To do so, hold the axe in your non-dominant hand with the cutting edge pointed upward, and the haft either secured under your arm or resting on your shoulder (whichever is more comfortable). This method is a little more difficult with short-handled hatchets than with full-length axes.
Once you have your axe in place, you’re ready to begin. It’s highly advisable that you wear gloves from this point forward, especially if you’re using the handheld method. Wear gloves that are thick enough to provide protection from nicks and cuts, but not so bulky as to impede hand motion.
Sharpening Your Axe
With your axe firmly in place, you’re ready to start sharpening. Most sharpening stones work best when moistened slightly with either water or honing oil. Moisten the surface of the stone with water, or apply a few drops of oil to the surface (never use both on the same stone). If you’re using water, have more handy so you can re-wet the stone as needed.
Grasp the stone in your dominant hand between your thumb and fingers, with the flat surface of the stone supported by your palm. If you’re using a dual-grit stone such as a Lansky Puck or similar two-sided handheld sharpening stone, start with the coarser side first.
Move the stone along the length of the blade in a continuous circular motion. If your axe has a flat grind, keep the stone flat along the bevel. If it has a convex grind, continuously adjust the angle to make sure you’re grinding the whole bevel. This is something you get a feel for over time.
It’s also important to make sure the sharpening stone passes beyond the cutting edge with each stroke, so you’re actually sharpening the axe and not just sanding down the bevel. A common trick to make sure you’re getting the whole edge is to color it in with a Sharpie before you start working, and then sharpen until all the ink has been worn away. As you work, make sure your fingers aren’t protruding past the edge of the stone.
How do you know when one side of your axe is done and you’re ready to flip it over and start working on the other side? Simple—feel for a burr.
As you work one side of the axe head with the sharpening stone, a burr will raise along the edge facing the opposite side. You’ll be able to feel its roughness with your thumb. Your axe is ready to rotate when a burr has formed all along the entire edge.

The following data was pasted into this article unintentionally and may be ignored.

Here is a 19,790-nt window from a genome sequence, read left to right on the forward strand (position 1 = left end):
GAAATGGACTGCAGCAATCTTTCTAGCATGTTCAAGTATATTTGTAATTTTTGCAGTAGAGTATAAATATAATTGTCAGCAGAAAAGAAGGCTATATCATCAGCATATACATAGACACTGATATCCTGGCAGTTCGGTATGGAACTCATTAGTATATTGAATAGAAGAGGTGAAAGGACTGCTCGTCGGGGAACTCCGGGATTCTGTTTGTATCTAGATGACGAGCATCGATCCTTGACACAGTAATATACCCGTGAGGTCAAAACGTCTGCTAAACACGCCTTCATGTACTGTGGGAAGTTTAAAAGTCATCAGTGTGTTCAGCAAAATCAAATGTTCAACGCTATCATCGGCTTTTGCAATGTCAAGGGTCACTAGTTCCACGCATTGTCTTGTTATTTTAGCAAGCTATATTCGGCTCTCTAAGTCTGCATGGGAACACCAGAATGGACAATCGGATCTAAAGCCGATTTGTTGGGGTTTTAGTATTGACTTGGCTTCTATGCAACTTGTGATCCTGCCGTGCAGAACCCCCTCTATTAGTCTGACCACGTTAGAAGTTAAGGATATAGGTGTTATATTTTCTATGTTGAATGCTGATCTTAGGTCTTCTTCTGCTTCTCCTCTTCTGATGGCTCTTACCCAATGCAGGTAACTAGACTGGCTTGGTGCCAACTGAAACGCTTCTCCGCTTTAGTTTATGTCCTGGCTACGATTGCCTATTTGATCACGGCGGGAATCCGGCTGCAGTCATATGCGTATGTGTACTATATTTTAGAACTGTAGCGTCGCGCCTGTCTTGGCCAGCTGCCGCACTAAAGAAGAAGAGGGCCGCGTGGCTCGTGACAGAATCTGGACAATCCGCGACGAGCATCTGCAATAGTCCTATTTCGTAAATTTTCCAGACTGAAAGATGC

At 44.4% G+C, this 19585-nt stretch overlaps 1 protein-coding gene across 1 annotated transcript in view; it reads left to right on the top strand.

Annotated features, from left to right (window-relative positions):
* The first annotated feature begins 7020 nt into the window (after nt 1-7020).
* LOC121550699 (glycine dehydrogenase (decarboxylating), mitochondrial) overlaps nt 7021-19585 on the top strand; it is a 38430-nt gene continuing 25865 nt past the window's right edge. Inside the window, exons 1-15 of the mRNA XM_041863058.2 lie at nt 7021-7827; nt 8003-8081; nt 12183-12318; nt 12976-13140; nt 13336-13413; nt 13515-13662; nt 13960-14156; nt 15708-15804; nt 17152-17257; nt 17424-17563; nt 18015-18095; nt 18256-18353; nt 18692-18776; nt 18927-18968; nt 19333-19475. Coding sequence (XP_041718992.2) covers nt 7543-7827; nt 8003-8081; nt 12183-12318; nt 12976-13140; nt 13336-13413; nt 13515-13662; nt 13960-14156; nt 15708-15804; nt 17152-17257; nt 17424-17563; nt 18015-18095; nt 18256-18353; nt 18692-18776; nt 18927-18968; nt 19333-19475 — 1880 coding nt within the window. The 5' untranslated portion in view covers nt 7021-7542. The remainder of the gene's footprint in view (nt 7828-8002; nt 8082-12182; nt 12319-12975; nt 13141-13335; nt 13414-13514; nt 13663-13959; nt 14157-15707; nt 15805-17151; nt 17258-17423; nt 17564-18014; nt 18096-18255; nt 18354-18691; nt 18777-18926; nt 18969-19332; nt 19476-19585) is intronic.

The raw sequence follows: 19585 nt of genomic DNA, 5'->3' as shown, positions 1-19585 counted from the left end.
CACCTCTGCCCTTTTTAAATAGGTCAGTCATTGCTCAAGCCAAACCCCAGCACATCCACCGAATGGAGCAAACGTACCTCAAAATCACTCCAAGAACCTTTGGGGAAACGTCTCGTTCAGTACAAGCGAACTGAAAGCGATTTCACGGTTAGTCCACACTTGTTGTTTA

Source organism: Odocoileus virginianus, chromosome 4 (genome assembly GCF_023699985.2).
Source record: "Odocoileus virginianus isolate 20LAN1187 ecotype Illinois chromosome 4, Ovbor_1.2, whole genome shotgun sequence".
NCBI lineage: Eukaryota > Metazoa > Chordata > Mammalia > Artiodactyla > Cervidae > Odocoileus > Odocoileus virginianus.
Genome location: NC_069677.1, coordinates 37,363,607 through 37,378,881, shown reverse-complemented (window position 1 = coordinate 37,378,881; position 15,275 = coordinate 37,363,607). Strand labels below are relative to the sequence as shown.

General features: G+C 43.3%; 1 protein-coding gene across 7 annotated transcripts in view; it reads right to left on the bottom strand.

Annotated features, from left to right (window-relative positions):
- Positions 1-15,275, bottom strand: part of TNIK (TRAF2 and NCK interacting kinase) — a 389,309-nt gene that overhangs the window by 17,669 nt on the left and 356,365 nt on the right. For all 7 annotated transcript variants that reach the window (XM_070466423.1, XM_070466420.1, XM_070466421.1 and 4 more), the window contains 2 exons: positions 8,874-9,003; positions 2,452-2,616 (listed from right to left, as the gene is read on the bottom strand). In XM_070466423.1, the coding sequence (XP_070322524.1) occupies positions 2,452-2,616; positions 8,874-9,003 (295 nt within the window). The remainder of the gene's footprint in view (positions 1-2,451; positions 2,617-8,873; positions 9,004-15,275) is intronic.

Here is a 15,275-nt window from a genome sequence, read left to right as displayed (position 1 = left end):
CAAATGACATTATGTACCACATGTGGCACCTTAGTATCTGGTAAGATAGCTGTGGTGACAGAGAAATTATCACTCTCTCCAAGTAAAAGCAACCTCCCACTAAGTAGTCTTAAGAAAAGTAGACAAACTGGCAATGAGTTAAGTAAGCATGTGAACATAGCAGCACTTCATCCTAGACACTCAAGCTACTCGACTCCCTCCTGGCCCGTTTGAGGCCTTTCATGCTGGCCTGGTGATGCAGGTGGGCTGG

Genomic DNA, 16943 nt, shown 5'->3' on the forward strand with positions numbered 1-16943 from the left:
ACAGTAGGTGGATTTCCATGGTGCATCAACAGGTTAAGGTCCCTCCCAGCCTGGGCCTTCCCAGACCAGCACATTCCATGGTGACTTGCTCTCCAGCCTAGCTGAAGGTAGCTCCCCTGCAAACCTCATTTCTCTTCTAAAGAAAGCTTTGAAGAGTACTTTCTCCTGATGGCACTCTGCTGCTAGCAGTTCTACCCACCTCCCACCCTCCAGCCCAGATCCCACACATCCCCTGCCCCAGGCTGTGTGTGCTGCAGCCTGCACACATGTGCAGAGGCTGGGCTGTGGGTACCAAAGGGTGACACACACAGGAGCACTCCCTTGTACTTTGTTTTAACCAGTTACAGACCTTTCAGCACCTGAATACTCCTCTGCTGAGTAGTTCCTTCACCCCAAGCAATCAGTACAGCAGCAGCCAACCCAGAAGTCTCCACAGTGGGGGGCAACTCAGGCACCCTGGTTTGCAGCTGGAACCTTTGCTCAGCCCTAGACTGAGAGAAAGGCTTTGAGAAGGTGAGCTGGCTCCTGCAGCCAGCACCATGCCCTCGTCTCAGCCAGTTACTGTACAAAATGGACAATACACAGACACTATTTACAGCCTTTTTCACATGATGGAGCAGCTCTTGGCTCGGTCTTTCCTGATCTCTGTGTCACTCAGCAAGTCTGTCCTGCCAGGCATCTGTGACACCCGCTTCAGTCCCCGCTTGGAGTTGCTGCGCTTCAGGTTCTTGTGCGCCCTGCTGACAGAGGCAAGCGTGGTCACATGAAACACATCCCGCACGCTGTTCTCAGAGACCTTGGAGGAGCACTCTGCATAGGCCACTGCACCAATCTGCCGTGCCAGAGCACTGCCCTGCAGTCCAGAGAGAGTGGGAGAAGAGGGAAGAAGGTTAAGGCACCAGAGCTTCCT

At this point, remove it from the vise and turn it around so you can sharpen the other side. Or, if you’re holding the axe while you sharpen it, simply rotate it in your hands. Working this side of the blade will wear away the burr that you raised while working the first side.
Once you’ve worked both surfaces of the axe with the coarse side of your sharpening puck, return the axe to its original position and repeat the steps above using the finer side. Each stroke removes a small amount of steel from your axe head, and the finer side is useful for getting a well-honed and polished edge.
If at any point the sharpening stone starts to make a dry, scraping sound, that usually means it needs to be wetted again with additional water or oil. You may also start to feel that the stone is moving over the axe too smoothly, which means that steel shavings have built up on the surface of the stone and need to be wiped or rinsed away.
At this point, you can call it a job well done. Your axe should be plenty sharp enough to handle any chopping or splitting you might ask of it. If you really want to polish the bit of your axe to a mirror-like shine, you can finish it on a leather strop.
Blair Witkowski is an avid watch nut, loves pocket knives and flashlights, and when he is not trying to be a good dad to his nine kids, you will find him running or posting pics on Instagram. Besides writing articles for Tech Writer EDC he is also the founder of Lowcountry Style & Living. In addition to writing, he is focused on improving his client’s websites for his other passion, Search Engine Optimization. His wife Jennifer and he live in coastal South Carolina.